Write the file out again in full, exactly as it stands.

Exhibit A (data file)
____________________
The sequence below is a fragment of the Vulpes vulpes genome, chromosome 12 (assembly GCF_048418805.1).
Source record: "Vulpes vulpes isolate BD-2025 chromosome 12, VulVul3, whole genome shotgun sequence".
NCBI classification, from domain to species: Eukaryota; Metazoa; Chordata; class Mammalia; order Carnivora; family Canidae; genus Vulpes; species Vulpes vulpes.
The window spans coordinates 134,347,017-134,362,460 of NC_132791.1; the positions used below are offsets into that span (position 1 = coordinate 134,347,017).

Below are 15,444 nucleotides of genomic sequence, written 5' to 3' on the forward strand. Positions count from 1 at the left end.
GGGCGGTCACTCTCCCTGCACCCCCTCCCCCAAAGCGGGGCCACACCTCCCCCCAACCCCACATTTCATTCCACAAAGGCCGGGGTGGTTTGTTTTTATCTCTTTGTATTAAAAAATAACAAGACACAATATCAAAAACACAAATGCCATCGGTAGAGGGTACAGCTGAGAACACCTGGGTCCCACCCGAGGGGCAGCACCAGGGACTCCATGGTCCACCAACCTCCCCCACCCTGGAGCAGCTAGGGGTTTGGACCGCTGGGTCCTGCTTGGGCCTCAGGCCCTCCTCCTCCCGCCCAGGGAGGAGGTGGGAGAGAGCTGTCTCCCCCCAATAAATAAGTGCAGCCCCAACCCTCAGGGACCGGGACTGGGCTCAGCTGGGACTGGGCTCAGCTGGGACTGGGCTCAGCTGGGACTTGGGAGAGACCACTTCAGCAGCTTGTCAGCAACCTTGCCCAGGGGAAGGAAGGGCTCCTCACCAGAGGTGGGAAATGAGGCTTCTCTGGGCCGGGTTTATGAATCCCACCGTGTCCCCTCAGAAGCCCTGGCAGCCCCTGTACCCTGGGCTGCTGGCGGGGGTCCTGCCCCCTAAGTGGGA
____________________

The sequence below is a fragment of the Vulpes vulpes genome, chromosome 12 (assembly GCF_048418805.1).
Source record: "Vulpes vulpes isolate BD-2025 chromosome 12, VulVul3, whole genome shotgun sequence".
NCBI classification, from domain to species: Eukaryota; Metazoa; Chordata; class Mammalia; order Carnivora; family Canidae; genus Vulpes; species Vulpes vulpes.
The window spans coordinates 134,347,017-134,362,460 of NC_132791.1; the positions used below are offsets into that span (position 1 = coordinate 134,347,017).

Below are 15,444 nucleotides of genomic sequence, written 5' to 3' on the forward strand. Positions count from 1 at the left end.
GGGCGGTCACTCTCCCTGCACCCCCTCCCCCAAAGCGGGGCCACACCTCCCCCCAACCCCACATTTCATTCCACAAAGGCCGGGGTGGTTTGTTTTTATCTCTTTGTATTAAAAAATAACAAGACACAATATCAAAAACACAAATGCCATCGGTAGAGGGTACAGCTGAGAACACCTGGGTCCCACCCGAGGGGCAGCACCAGGGACTCCATGGTCCACCAACCTCCCCCACCCTGGAGCAGCTAGGGGTTTGGACCGCTGGGTCCTGCTTGGGCCTCAGGCCCTCCTCCTCCCGCCCAGGGAGGAGGTGGGAGAGAGCTGTCTCCCCCCAATAAATAAGTGCAGCCCCAACCCTCAGGGACCGGGACTGGGCTCAGCTGGGACTGGGCTCAGCTGGGACTGGGCTCAGCTGGGACTTGGGAGAGACCACTTCAGCAGCTTGTCAGCAACCTTGCCCAGGGGAAGGAAGGGCTCCTCACCAGAGGTGGGAAATGAGGCTTCTCTGGGCCGGGTTTATGAATCCCACCGTGTCCCCTCAGAAGCCCTGGCAGCCCCTGTACCCTGGGCTGCTGGCGGGGGTCCTGCCCCCTAAGTGGGA